A study of CZTS thin films for solar cell applications [electronic resource]
- Chawla, Vardaan.
- Physical description
- 1 online resource.
- Clemens, B. M. (Bruce M.), primary advisor.
- Bent, Stacey, advisor.
- McGehee, Michael, advisor.
- Stanford University. Department of Materials Science and Engineering
- Recently, a lot of attention has been given to the link between the rise in fossil fuel consumption, CO2 emissions, and the average temperature of the planet. Multiple models have shown that if this trend is allowed to continue, the consequences for the environment could be quite significant. Furthermore, even if we are able to reduce our consumption of fossil fuels and reduce the CO2 levels, it will not change the fact that fossil fuels are a limited resource and are likely to be exhausted within the next 100-150 years. Addressing this problem will require the development of a renewable source of energy that is carbon neutral. Solar radiation is one of the most abundant forms of energy available on the planet, but harnessing this energy has been hampered by the high costs of current solar technologies. These costs stem from the use of non-optimal (silicon), toxic (cadmium) and expensive (indium) materials. To further reduce the costs of solar energy, a novel, earth abundant, non-toxic and inexpensive material is required that can make this energy source competitive with fossil fuels. Previous work on Cu2ZnSn(S, Se)4 (CZTSSe) has shown that it is an excellent candidate for use in thin film solar cells due to its earth abundant, inexpensive, non-toxic constituents and optimal material properties. The focus of this work was to use sputter deposition to synthesize this material as a thin film, incorporate it into a device and develop techniques to improve efficiency. Reactive sputtering was used to grow thin films of the pure sulfide Cu2ZnSnS4(CZTS) material while compound sputtering was used to incorporate selenium into the film and grow the sulfo-selenide hybrid material Cu2ZnSn(S, Se)4 (CZTSSe). The thin films were incorporated into devices based on the the widely accepted Cu(InGa)Se2 (CIGS) device stack. The composition of the films was analyzed using inductively coupled plasma optical emission spectroscopy and Auger electron spectroscopy. Morphology and interfaces between device layers were imaged using scanning electron microscopy. Phase analysis was conducted using x-ray diffraction and Raman spectroscopy. The devices were characterized using current-voltage and external quantum efficiency measurements. Reactive sputtering of CZTS films results in a unique morphology that can be controlled by varying the deposition parameters. Short circuit current (Isc) and efficiency were highly dependent on film composition while open circuit voltage (Voc) was not. The films phase separated when grown off stoichiometry but the secondary phases detected did not always agree with the established phase diagram. This phase separation was also controlled using deposition parameters and used to form nano-structured CZTS-ZnS films. Compound sputtering of CZTSSe films resulted in significantly larger grains as compared with CZTS films. The device performance was also significantly higher with all device parameters (Isc, Voc etc.) showing improvement. The secondary phases detected in this material did agree with the established phase diagram and it was shown that copper sulfide phase (Cu2S) is very detrimental to device performance while SnS2 and ZnS are not. Thus, the ideal composition regime for growth of CZTSSe would be copper poor and zinc/tin rich. The best efficiencies achieved during this work were 3.4% for CZTS and 9.3% for CZTSSe.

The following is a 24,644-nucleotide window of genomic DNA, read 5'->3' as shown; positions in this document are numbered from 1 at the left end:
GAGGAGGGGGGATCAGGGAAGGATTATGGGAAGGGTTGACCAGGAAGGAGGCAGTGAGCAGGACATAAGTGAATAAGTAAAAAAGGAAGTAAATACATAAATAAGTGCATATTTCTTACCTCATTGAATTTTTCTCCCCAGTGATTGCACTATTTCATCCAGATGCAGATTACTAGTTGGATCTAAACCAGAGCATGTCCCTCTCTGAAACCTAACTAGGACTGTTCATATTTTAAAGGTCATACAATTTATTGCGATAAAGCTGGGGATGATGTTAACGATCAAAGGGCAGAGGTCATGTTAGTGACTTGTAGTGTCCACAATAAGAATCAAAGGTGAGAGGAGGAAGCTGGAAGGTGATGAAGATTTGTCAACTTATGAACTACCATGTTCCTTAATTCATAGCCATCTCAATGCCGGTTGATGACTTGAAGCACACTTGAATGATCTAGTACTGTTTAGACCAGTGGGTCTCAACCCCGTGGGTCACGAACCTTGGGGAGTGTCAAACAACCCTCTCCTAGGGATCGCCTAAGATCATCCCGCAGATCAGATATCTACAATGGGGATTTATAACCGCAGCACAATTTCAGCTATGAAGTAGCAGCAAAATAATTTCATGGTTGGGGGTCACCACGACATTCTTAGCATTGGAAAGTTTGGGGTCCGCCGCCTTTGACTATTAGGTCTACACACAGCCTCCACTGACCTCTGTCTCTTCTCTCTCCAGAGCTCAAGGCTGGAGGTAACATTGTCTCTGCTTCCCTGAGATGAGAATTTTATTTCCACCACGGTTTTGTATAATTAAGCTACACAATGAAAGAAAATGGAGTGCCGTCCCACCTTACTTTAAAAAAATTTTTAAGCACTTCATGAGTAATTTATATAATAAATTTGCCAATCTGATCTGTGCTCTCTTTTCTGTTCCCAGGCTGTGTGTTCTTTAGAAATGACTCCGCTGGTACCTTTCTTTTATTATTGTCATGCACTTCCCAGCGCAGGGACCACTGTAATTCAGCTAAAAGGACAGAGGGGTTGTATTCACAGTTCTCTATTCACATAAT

- Publication date
- Vardaan Chawla.
- Submitted to the Department of Materials Science and Engineering.
- Thesis (Ph. D.)--Stanford University, 2011.